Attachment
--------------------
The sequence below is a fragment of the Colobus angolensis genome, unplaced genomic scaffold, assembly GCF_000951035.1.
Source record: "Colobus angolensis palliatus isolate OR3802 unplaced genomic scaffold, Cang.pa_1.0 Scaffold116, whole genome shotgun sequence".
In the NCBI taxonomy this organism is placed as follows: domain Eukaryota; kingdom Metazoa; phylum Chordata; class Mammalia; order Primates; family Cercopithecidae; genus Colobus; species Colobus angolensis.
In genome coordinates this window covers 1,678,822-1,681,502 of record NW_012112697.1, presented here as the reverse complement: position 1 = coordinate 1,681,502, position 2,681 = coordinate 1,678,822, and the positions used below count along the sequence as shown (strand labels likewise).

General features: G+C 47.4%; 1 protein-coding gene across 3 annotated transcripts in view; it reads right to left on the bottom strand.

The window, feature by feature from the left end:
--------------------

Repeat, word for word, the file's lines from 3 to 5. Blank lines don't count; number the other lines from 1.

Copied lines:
In the NCBI taxonomy this organism is placed as follows: domain Eukaryota; kingdom Metazoa; phylum Chordata; class Mammalia; order Primates; family Cercopithecidae; genus Colobus; species Colobus angolensis.
In genome coordinates this window covers 1,678,822-1,681,502 of record NW_012112697.1, presented here as the reverse complement: position 1 = coordinate 1,681,502, position 2,681 = coordinate 1,678,822, and the positions used below count along the sequence as shown (strand labels likewise).

General features: G+C 47.4%; 1 protein-coding gene across 3 annotated transcripts in view; it reads right to left on the bottom strand.